Life around the world

Thursday, 5 November, 2015 - 17:55

Madagascar: more than just lemurs

by JonnyB

When most people think of Madagascar they think of the film series and not the country. The country of Madagascar is found off the east coast of South Africa. Perhaps others may have heard of the island, but when you ask them what they know about it, their answer usually includes the animals lemur or chameleon. This is a great shame, although not altogether unsurprising given that fewer than five thousand British tourists visited Madagascar last year and fewer than two hundred thousand people visited globally last year.

So why are people not flocking to visit The Great Red Island? On the face of it, the fact that it is not at all touristy seems at odds with its white sand beaches and thick rainforests teeming with wildlife. Other places with similar climates, like many countries in South America and South Asia, receive millions of tourists each year. Part of the problem lies in the fact that Madagascar is a developing country, in fact one of the poorest non-conflict zones in the world, and so has precious little money to spend on services such as transport and tourist accommodation.

The most common way of getting around in Madagascar is in a taxi-brousse (old minibuses packed full of people and sometimes animals!) which is not the most comfortable way of travelling!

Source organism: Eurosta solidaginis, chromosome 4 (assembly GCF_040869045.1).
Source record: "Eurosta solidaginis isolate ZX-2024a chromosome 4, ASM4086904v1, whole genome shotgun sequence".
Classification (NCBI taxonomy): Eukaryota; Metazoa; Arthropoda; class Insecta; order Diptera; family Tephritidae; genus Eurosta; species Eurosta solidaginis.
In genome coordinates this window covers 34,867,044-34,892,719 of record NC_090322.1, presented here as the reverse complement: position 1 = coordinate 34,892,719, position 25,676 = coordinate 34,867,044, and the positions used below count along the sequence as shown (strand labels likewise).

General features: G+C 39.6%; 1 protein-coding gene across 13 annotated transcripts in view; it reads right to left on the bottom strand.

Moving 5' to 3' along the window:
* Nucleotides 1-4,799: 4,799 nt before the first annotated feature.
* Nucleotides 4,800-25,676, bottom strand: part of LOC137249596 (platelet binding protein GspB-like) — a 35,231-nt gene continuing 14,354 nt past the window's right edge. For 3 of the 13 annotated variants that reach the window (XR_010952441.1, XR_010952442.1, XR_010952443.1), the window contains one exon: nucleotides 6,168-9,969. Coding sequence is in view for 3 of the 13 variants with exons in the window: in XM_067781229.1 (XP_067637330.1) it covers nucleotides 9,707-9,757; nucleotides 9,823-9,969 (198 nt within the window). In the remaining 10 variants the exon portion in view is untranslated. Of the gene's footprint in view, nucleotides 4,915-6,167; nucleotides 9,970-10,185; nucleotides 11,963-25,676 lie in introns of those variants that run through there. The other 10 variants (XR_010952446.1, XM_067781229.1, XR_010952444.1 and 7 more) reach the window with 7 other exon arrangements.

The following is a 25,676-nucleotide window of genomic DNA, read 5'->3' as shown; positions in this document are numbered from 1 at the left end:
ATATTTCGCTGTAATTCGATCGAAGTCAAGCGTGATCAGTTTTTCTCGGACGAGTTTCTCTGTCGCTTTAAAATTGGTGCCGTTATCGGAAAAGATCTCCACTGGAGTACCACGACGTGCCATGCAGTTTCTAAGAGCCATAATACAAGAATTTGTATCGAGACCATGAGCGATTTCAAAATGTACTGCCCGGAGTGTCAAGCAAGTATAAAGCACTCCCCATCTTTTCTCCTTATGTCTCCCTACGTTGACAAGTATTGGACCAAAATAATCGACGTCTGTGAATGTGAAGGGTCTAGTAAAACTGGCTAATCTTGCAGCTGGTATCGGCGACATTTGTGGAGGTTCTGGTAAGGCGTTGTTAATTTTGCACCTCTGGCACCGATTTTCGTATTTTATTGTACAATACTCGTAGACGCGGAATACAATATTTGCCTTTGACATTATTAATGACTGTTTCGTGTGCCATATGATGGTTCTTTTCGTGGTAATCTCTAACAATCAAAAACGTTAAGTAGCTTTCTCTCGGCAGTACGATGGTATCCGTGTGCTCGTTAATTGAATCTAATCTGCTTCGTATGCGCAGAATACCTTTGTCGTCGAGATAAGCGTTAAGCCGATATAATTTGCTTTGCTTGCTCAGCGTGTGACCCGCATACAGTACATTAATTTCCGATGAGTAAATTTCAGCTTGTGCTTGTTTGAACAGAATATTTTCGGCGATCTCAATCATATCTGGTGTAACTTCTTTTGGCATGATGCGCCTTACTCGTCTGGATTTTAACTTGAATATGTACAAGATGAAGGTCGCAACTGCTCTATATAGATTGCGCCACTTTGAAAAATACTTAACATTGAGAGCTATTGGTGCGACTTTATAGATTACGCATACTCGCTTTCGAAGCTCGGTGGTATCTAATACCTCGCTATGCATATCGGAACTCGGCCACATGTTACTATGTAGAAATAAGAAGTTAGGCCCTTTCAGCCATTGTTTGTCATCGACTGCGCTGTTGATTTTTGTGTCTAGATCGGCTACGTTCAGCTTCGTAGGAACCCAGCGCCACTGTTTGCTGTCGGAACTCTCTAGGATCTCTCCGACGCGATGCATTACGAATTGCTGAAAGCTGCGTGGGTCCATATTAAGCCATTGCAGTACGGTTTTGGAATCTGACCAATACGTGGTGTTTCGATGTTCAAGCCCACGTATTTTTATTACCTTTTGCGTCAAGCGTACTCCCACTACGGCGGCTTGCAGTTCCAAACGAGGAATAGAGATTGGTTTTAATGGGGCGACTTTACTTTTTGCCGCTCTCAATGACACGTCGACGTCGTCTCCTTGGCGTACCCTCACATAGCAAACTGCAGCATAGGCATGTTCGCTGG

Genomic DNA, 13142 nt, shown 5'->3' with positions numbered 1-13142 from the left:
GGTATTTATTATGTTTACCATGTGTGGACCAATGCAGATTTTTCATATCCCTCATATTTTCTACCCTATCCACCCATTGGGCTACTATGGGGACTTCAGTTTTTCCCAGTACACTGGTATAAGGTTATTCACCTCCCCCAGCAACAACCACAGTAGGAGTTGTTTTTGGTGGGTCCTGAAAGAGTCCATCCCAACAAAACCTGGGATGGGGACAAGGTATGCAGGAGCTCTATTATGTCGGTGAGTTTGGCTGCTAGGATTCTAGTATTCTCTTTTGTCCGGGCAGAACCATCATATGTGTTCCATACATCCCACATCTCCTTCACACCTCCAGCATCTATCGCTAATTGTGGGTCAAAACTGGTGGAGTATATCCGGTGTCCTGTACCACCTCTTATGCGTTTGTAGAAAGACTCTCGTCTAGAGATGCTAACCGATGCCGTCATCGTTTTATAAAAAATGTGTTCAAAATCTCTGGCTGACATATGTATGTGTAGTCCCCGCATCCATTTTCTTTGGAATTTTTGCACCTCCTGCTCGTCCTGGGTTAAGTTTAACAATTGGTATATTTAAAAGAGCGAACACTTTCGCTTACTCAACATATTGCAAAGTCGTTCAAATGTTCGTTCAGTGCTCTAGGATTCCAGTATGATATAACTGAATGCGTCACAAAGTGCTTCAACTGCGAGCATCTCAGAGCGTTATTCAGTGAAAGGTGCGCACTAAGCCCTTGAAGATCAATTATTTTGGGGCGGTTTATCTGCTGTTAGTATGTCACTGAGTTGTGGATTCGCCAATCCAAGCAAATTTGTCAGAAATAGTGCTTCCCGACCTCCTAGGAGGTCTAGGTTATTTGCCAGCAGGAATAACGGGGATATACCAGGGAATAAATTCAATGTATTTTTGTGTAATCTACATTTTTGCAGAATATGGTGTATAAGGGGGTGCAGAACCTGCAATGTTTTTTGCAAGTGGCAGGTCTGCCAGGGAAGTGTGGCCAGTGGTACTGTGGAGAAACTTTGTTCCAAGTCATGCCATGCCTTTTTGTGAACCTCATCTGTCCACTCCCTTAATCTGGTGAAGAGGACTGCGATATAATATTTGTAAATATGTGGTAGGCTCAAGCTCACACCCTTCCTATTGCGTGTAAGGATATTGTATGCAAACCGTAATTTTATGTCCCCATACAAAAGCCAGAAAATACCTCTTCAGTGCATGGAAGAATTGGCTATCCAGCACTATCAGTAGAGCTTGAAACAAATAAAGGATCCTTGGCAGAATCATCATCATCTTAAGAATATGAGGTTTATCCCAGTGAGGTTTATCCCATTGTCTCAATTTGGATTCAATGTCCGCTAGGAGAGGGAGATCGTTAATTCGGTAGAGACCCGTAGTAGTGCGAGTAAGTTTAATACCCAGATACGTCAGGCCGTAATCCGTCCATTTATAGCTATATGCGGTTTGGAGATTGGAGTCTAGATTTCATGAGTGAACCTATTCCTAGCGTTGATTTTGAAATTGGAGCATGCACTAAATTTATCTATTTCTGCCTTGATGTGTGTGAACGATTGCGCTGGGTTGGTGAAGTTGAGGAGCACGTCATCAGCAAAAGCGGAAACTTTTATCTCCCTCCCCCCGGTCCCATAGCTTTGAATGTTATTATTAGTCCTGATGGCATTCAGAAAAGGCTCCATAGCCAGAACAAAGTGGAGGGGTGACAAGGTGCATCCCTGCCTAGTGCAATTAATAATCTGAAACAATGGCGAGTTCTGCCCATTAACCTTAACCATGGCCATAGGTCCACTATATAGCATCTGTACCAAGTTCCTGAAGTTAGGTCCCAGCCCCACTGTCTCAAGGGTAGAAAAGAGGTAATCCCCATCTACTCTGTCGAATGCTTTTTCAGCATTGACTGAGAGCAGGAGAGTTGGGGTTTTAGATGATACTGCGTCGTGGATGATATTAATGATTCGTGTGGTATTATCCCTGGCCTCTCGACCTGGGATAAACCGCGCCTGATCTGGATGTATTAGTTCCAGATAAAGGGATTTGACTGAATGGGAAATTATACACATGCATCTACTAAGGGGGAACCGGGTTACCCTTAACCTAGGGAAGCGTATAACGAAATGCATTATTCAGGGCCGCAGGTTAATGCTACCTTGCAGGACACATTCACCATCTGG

It is also very difficult to plan a trip to Madagascar in advance because few hotels have an online presence, internal flights take place only three or four times a week and the transport network is chaotic and unreliable. We once had to unexpectedly stay the night somewhere as our taxi-brousse never arrived!

However, believe it or not, this is exactly what makes Madagascar such a special and rewarding place to visit. With the inability to plan too far ahead, every day is an adventure and you rely far more on the advice of fellow travellers and locals than you do on the guide book. This freedom allows you to see what Madagascar really has to offer from seeing the fire-resistant Baobab trees at sunset in the east, to going spearfishing and humpback whale-watching on Saint-Marie Island on the west coast. From jungle treks, to village teaching placements, from nature parks to deep sea diving, The Great Red Island has it all – and you could be one of the few to discover it for what it really is. 

Note from editor: The photo shows the baobab trees that JonnyB mentions. On our Kids website there's a song about lemurs, in case you're not familiar with which animal it is. 

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